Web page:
When the merchant woke up the next morning, he could hardly believe his dream. That day, the merchant’s wife had called the barber to the house to massage her feet. While the barber was there, a Jain monk appeared at the door of the merchant’s house. The merchant remembered his dream and welcomed the monk inside. After having the monk seated and offering him water, the merchant hit the monk on his head with a stick. Immediately, the body of the monk turned into gold. The merchant was very happy. He collected all the gold and kept it in his safe.
The barber who had witnessed this scene was astonished. He thought to himself, “I should also invite some monks to my house. When they come inside, I will hit them on their heads and they will turn into gold. Soon I will be the richest man in the town.”

So, the barber went to a monastery and invited the head monk to dinner at his house. But the head monk refused saying, “We are not Brahmins that you are inviting us for food. We collect alms. We do not live to eat, but we eat only for survival.” The barber then went outside the monastery and when he saw some monks coming towards him, he requested them to come and conduct prayers at his house.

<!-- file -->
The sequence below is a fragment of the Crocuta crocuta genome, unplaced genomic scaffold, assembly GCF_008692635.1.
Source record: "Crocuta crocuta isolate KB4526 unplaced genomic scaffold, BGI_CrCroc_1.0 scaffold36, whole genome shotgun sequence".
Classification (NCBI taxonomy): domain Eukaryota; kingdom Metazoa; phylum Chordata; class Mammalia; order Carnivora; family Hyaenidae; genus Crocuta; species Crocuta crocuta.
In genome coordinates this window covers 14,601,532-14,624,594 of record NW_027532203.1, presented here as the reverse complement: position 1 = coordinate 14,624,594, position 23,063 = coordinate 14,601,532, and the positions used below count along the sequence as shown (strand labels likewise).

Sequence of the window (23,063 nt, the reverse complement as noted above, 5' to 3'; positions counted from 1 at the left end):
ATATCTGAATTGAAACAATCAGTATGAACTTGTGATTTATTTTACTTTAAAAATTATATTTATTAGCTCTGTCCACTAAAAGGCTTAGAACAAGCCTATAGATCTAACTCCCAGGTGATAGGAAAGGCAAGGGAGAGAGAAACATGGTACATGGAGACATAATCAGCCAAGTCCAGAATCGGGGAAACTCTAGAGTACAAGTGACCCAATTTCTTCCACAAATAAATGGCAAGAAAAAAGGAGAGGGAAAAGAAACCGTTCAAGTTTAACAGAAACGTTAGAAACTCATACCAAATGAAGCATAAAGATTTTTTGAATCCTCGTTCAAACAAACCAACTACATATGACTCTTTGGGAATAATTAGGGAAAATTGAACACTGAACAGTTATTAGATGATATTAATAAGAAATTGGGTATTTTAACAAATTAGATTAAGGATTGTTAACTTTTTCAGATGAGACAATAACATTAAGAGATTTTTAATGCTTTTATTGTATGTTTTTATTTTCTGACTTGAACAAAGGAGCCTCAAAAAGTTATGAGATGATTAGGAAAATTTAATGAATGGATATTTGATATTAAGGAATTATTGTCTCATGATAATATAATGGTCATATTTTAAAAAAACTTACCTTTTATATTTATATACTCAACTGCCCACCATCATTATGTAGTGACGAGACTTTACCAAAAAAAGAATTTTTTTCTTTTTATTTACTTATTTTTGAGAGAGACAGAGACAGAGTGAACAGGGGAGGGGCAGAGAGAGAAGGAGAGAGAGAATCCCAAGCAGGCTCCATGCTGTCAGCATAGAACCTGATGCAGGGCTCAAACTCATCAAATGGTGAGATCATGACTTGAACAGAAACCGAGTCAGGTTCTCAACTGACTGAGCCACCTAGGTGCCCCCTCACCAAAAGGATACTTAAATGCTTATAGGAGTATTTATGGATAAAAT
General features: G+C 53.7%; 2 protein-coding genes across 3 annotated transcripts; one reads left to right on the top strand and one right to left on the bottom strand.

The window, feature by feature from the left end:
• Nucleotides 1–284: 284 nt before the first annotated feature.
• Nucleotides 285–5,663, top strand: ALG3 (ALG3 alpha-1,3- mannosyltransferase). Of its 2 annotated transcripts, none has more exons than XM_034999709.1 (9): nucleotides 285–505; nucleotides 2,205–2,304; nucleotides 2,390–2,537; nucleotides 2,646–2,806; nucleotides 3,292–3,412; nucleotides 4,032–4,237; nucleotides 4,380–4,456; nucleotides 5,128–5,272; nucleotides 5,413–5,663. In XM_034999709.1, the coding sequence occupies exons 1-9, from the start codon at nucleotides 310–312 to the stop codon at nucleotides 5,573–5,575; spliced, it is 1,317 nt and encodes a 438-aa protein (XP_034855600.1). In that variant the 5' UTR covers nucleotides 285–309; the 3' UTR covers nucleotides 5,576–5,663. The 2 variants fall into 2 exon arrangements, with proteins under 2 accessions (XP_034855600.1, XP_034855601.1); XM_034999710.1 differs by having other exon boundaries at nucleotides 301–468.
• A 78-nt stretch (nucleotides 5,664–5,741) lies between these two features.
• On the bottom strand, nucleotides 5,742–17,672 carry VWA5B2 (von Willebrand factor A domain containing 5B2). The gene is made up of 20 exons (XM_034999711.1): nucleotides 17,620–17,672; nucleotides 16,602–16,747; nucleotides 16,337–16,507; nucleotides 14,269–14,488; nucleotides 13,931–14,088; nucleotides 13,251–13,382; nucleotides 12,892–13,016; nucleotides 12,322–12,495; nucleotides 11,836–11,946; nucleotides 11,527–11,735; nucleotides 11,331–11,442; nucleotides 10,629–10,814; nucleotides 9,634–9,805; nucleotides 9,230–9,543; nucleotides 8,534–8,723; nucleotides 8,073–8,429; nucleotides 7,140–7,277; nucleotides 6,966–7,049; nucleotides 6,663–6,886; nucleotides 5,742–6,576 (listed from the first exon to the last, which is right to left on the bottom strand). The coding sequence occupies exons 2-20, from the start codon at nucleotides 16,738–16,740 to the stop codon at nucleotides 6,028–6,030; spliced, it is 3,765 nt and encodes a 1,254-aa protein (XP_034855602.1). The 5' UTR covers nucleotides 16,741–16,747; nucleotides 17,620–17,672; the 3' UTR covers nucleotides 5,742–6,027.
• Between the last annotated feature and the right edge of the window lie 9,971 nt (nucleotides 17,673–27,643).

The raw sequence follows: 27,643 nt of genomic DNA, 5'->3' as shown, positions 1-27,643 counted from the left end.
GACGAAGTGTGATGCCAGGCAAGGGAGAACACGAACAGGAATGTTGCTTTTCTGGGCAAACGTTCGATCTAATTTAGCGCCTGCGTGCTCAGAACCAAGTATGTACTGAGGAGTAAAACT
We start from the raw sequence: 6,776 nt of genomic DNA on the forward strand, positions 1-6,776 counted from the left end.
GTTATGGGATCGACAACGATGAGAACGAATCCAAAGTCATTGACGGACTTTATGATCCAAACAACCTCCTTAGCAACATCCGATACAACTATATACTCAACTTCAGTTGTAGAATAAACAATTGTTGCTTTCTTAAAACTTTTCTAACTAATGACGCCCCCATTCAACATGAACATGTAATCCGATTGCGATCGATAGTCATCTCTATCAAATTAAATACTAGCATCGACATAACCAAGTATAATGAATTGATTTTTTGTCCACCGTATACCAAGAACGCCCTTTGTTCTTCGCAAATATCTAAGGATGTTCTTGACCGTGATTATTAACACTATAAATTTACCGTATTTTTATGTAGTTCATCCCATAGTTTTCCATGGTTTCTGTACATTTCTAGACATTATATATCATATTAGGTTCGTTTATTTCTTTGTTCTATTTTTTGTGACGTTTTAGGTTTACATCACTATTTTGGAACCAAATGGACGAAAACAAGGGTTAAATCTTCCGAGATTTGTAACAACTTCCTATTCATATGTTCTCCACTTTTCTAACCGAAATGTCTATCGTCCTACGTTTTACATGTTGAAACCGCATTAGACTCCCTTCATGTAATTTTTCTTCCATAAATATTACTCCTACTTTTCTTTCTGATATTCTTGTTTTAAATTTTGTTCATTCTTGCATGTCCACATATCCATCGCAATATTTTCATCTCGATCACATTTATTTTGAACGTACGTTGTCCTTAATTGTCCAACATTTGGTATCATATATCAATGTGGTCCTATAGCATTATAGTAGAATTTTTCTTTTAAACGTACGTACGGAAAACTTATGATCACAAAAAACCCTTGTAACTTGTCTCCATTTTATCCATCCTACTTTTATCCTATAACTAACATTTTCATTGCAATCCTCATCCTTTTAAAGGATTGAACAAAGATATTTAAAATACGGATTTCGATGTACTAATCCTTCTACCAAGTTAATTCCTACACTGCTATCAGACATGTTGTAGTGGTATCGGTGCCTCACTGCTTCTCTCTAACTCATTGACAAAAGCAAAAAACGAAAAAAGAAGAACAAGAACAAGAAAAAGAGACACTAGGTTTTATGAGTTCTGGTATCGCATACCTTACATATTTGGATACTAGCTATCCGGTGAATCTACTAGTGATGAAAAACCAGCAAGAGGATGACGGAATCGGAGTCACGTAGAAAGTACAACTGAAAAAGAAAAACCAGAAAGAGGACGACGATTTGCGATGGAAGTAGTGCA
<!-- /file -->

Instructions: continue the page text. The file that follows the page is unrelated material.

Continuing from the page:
Some of the monks agreed and the next day, they went to the barber’s house. As soon as they entered the house, the barber hit all of them on their heads with a heavy stick. Some of the monks died on the spot while some got seriously injured. Soon, as talk of this incident spread around the town, the barber was arrested for his crime and was made to appear before the court of law.

In the court, the judge asked the barber for an explanation of why he had committed this crime.

“I saw the merchant doing it,” the barber replied.

So, the merchant too was summoned to the court. He told the judge the whole story about his dream and the monk turning into gold.

The judge ordered a death sentence for the barber for having killed and injured many people.

It is true that blind imitation is always dangerous.

For more interesting Panchatantra stories for kids, go to: Panchatantra stories

For other interesting stories for kids, browse though our huge collection of short stories here: Stories for Kids